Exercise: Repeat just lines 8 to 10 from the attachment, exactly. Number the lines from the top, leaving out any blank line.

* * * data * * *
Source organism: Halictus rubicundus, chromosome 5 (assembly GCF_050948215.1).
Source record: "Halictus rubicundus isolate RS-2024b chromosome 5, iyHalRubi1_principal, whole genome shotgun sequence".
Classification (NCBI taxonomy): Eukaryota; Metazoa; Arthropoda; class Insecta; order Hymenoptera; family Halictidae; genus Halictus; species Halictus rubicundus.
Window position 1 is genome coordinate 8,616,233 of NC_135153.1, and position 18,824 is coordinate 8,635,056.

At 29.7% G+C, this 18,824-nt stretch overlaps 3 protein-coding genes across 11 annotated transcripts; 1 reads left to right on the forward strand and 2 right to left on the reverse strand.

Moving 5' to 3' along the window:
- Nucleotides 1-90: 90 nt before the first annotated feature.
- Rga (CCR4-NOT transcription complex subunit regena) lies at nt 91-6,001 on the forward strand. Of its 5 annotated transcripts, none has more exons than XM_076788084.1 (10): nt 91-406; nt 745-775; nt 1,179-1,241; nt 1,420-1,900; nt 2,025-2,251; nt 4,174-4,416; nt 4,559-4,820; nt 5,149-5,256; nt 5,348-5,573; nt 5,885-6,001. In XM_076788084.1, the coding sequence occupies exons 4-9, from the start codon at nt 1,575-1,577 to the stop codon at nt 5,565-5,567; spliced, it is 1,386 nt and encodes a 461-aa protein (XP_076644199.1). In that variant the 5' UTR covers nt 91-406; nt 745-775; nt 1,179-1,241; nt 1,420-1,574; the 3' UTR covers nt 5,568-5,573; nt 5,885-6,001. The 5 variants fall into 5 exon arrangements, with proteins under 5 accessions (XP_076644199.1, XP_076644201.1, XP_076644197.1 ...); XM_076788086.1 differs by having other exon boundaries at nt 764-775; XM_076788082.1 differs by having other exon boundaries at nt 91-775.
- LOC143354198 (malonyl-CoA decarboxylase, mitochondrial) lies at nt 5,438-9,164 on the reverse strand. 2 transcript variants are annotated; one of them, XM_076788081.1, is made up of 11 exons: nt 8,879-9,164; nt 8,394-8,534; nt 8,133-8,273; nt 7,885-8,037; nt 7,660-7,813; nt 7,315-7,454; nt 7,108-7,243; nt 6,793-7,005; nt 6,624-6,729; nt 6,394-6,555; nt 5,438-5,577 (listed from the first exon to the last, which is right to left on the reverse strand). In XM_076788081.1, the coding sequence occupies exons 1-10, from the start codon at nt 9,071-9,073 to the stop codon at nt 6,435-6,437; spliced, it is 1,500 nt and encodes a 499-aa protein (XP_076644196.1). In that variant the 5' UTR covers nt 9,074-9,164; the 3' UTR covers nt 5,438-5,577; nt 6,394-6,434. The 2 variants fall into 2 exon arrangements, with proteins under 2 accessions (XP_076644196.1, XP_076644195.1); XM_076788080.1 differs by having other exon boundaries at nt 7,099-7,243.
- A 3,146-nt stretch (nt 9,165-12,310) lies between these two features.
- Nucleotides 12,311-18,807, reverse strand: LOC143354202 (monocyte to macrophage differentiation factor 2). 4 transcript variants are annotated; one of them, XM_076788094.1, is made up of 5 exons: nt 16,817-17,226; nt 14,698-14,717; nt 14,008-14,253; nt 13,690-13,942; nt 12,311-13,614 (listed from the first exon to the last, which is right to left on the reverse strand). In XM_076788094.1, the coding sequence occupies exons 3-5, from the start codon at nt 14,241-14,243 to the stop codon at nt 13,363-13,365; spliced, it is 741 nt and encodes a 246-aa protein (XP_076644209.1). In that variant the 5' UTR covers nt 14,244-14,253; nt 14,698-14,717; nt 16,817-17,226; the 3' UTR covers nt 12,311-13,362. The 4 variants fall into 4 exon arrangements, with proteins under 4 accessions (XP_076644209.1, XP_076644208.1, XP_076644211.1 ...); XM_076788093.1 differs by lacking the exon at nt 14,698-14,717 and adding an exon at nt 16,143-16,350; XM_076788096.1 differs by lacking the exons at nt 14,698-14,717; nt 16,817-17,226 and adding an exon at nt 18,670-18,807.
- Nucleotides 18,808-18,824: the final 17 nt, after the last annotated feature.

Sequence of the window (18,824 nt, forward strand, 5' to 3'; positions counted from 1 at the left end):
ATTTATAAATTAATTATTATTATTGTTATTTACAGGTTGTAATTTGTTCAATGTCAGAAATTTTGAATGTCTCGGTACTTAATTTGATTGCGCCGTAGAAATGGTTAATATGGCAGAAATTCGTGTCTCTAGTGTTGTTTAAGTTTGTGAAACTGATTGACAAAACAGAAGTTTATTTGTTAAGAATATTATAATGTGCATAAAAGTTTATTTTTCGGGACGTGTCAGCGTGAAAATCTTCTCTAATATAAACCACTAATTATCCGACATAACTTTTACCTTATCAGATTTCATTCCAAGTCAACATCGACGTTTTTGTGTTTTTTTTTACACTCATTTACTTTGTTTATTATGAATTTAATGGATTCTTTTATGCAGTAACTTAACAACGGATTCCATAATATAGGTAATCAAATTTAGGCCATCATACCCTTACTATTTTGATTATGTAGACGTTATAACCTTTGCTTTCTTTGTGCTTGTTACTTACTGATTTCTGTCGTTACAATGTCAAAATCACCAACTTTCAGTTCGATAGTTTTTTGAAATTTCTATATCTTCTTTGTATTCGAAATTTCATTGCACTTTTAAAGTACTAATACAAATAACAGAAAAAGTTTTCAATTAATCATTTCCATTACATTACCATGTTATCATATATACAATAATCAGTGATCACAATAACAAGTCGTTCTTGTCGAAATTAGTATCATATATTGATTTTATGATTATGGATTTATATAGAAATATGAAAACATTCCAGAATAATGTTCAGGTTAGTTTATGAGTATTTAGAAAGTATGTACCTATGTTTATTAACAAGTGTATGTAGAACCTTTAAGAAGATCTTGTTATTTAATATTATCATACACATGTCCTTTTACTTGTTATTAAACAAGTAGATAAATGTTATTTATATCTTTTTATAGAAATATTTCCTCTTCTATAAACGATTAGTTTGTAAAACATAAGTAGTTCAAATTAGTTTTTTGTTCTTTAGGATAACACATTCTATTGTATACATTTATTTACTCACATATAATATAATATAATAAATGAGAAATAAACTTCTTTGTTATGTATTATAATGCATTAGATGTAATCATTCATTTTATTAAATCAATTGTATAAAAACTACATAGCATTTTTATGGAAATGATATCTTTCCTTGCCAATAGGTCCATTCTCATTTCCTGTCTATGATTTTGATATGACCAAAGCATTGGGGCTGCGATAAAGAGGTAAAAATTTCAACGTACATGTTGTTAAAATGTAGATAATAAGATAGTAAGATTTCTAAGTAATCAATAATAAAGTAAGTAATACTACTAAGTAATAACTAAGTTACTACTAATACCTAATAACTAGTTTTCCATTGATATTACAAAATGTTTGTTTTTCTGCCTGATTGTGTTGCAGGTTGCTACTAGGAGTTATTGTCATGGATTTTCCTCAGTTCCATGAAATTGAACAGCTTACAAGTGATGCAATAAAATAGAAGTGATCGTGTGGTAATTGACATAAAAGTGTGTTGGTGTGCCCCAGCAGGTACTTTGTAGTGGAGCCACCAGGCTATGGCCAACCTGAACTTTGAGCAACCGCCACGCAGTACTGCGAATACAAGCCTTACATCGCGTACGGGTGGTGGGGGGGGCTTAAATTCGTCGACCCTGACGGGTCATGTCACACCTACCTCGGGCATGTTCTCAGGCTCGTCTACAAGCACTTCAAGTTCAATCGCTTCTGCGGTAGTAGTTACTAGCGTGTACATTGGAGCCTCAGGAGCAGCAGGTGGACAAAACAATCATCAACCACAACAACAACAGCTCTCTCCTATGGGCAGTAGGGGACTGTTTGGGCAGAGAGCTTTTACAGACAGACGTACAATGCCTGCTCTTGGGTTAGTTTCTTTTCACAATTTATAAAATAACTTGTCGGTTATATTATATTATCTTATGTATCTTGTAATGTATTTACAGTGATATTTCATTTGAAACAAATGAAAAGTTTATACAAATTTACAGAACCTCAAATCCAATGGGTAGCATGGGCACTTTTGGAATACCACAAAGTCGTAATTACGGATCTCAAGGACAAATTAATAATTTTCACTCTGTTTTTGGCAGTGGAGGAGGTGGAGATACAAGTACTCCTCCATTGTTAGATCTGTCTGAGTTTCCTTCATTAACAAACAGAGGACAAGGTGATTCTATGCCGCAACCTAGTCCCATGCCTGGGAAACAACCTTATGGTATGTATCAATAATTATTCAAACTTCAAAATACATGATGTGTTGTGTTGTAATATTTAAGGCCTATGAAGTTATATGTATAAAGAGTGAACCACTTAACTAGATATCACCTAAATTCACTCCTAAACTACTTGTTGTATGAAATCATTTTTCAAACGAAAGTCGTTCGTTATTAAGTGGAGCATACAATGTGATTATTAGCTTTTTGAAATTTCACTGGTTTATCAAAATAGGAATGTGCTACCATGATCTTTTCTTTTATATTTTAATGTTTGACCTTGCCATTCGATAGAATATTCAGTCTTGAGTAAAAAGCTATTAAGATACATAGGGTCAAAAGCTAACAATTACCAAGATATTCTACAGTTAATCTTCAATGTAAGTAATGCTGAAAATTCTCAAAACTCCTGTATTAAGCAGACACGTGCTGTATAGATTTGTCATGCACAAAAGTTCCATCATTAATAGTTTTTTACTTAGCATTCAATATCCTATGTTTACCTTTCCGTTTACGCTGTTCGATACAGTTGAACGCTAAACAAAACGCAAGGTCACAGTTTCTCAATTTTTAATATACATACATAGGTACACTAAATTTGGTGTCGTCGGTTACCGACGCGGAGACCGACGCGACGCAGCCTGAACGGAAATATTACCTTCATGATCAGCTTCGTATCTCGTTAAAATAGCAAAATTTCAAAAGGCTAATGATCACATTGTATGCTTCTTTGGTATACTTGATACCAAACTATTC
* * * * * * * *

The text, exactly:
- Rga (CCR4-NOT transcription complex subunit regena) lies at nt 91-6,001 on the forward strand. Of its 5 annotated transcripts, none has more exons than XM_076788084.1 (10): nt 91-406; nt 745-775; nt 1,179-1,241; nt 1,420-1,900; nt 2,025-2,251; nt 4,174-4,416; nt 4,559-4,820; nt 5,149-5,256; nt 5,348-5,573; nt 5,885-6,001. In XM_076788084.1, the coding sequence occupies exons 4-9, from the start codon at nt 1,575-1,577 to the stop codon at nt 5,565-5,567; spliced, it is 1,386 nt and encodes a 461-aa protein (XP_076644199.1). In that variant the 5' UTR covers nt 91-406; nt 745-775; nt 1,179-1,241; nt 1,420-1,574; the 3' UTR covers nt 5,568-5,573; nt 5,885-6,001. The 5 variants fall into 5 exon arrangements, with proteins under 5 accessions (XP_076644199.1, XP_076644201.1, XP_076644197.1 ...); XM_076788086.1 differs by having other exon boundaries at nt 764-775; XM_076788082.1 differs by having other exon boundaries at nt 91-775.
- LOC143354198 (malonyl-CoA decarboxylase, mitochondrial) lies at nt 5,438-9,164 on the reverse strand. 2 transcript variants are annotated; one of them, XM_076788081.1, is made up of 11 exons: nt 8,879-9,164; nt 8,394-8,534; nt 8,133-8,273; nt 7,885-8,037; nt 7,660-7,813; nt 7,315-7,454; nt 7,108-7,243; nt 6,793-7,005; nt 6,624-6,729; nt 6,394-6,555; nt 5,438-5,577 (listed from the first exon to the last, which is right to left on the reverse strand). In XM_076788081.1, the coding sequence occupies exons 1-10, from the start codon at nt 9,071-9,073 to the stop codon at nt 6,435-6,437; spliced, it is 1,500 nt and encodes a 499-aa protein (XP_076644196.1). In that variant the 5' UTR covers nt 9,074-9,164; the 3' UTR covers nt 5,438-5,577; nt 6,394-6,434. The 2 variants fall into 2 exon arrangements, with proteins under 2 accessions (XP_076644196.1, XP_076644195.1); XM_076788080.1 differs by having other exon boundaries at nt 7,099-7,243.
- A 3,146-nt stretch (nt 9,165-12,310) lies between these two features.